'Cease terrorising my family', says Barnet resident to Saudi government

Barnet resident Abdullah Ghamdi speaks out against Saudi Arabia’s detainment of his mother and brother 

Barnet resident Abdullah Ghamdi speaking out against Saudi Arabia’s detainment of his mother and brother - Credit: SANAD

An organisation focused on human rights violations in Saudi Arabia released a report last week on the arbitrary 3-year detainment of a Barnet resident’s mother and brother.

The report published by SANAD (Standing Against Nefarious and Arbitrary Detentions), claims Saudi officials have arbitrarily detained ex-Saudi Navy Officer Abdullah Ghamdi’s elderly mother and brother since 2018 because of Ghamdi’s vocal criticism of the Saudi regime.

In the report Abdullah, 46, called on the Saudi authorities to release his family members: “The Saudi authorities must cease terrorising my family and stop preventing them from corresponding with me."

His mother and brother were arrested in 2018 without an arrest warrant with Saudi officials claiming it was because Abdullah’s mother was accepting maintenance money from him - they then went on to claim they had weapons and ammunition in their home.

Since then, Abdullah has not been permitted to communicate with his mother and has been told she is still detained in a cell.

Ex-Saudi Navy Officer Abdullah Ghamdi

Ex-Saudi Navy Officer Abdullah Ghamdi - Credit: Courtesy of Abdullah Ghamdi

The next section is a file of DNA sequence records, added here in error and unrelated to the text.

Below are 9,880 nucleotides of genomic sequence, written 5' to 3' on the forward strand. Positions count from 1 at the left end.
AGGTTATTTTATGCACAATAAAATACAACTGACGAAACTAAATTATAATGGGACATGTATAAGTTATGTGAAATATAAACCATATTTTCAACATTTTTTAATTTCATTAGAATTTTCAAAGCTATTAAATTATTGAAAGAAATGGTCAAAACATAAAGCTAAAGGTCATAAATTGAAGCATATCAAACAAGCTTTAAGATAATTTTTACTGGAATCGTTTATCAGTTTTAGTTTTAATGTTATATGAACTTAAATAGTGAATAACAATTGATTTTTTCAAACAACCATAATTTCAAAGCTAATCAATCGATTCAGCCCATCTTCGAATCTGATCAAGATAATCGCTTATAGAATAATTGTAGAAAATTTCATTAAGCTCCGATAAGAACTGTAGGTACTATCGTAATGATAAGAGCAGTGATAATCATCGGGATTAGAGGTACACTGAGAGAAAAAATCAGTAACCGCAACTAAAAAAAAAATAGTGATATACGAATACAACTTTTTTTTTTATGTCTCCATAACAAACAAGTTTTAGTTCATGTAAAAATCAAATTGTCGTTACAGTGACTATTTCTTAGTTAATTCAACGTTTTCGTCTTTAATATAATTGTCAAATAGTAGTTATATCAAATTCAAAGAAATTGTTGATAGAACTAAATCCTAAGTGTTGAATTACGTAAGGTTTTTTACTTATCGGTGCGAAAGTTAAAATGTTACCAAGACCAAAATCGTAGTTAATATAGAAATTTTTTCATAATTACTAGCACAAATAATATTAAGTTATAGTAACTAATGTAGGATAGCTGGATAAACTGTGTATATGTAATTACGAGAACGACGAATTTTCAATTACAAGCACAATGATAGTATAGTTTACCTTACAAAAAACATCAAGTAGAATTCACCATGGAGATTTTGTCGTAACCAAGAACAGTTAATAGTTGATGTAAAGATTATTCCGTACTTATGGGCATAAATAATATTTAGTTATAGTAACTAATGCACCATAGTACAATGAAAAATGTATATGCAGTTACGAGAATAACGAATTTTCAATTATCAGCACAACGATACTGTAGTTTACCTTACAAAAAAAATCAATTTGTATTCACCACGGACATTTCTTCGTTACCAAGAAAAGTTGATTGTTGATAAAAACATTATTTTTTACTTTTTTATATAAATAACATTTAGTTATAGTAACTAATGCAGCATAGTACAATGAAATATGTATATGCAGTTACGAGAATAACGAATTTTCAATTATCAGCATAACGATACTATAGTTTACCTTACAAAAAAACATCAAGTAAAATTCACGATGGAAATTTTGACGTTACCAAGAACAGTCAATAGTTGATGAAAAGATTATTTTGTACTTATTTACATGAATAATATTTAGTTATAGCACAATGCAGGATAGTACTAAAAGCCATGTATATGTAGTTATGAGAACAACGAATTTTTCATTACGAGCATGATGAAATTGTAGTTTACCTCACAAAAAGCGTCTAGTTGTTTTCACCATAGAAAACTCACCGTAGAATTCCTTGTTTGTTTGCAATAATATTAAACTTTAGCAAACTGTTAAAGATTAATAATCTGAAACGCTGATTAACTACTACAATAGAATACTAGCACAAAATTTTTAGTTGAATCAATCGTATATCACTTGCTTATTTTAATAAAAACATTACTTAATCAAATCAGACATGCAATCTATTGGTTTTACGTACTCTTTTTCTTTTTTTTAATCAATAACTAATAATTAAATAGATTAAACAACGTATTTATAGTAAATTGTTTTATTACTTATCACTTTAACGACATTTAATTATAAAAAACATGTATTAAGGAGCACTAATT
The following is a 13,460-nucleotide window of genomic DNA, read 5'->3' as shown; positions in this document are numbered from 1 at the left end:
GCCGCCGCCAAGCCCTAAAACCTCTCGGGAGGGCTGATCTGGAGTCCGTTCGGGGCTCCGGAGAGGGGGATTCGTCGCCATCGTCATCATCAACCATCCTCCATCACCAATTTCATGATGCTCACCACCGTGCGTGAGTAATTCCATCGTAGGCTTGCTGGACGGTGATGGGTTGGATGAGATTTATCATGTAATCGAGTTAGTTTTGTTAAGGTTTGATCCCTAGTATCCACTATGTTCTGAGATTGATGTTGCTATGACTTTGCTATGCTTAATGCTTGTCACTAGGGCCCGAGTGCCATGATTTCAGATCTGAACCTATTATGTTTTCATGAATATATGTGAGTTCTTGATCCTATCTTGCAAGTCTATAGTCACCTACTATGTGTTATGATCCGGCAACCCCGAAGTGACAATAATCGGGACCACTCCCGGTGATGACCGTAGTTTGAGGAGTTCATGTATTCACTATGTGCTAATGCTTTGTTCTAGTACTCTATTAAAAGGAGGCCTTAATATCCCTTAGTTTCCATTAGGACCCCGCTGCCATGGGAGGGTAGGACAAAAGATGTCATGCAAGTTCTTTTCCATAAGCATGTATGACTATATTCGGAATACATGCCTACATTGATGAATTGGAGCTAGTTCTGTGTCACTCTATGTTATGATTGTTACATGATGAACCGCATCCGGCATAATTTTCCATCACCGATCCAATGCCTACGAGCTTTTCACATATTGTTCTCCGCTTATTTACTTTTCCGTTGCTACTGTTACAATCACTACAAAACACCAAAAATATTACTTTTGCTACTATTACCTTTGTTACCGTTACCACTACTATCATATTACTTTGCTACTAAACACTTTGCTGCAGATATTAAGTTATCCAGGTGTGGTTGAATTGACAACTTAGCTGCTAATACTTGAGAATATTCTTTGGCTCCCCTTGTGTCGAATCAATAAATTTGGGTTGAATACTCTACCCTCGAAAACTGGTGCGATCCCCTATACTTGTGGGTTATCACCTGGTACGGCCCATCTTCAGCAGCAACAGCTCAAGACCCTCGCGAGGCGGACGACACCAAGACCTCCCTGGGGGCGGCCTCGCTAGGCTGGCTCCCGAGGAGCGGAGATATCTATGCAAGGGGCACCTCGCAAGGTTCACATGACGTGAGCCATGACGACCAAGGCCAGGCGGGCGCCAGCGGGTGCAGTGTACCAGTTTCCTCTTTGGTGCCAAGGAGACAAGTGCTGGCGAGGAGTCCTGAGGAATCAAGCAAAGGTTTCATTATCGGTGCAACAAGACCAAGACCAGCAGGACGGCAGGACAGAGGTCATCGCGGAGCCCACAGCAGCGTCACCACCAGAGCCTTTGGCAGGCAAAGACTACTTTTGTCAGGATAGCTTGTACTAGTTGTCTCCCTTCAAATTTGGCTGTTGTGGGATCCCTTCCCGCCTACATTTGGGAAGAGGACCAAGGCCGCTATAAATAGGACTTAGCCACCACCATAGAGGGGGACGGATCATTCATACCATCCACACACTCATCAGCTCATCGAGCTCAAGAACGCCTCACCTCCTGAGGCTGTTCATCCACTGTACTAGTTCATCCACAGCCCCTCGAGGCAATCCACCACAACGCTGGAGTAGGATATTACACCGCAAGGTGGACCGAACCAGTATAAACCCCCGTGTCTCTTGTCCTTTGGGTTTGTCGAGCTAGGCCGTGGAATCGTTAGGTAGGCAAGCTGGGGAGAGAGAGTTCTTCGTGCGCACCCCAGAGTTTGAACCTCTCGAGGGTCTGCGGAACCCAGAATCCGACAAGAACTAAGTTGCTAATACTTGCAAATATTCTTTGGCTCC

Abdullah started his political activism through conversations with Dr Saad Al-Fagih - a surgeon and vocal opponent to the Saudi regime - when he came to the UK to study engineering in 2000.

Then, in 2007, Abdullah applied for asylum in the UK because he found out he was on a Saudi wanted list. His asylum application was granted in 2012 and in 2020 he became a naturalised British citizen - throughout this time he has continued his activism.

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SANAD’s report includes other case studies of Saudi mistreatment of relatives of Saudi dissidents living abroad, alleging they are routinely subjected to harassment, blackmail, arbitrary detention, travel restrictions and other measures.

SANAD’s CEO Bilal Ithkiran said: “We are trying to lobby the UK government to put pressure on Saudi officials about this issue and also raise awareness of the sportswashing problem in the UK seen in the Saudi takeover of Newcastle.

“We want to bring human rights violations in Saudi Arabia to light, put pressure on the country’s officials and get the country to change.”

The Saudi Arabian embassy in London did not reply to our request for a comment.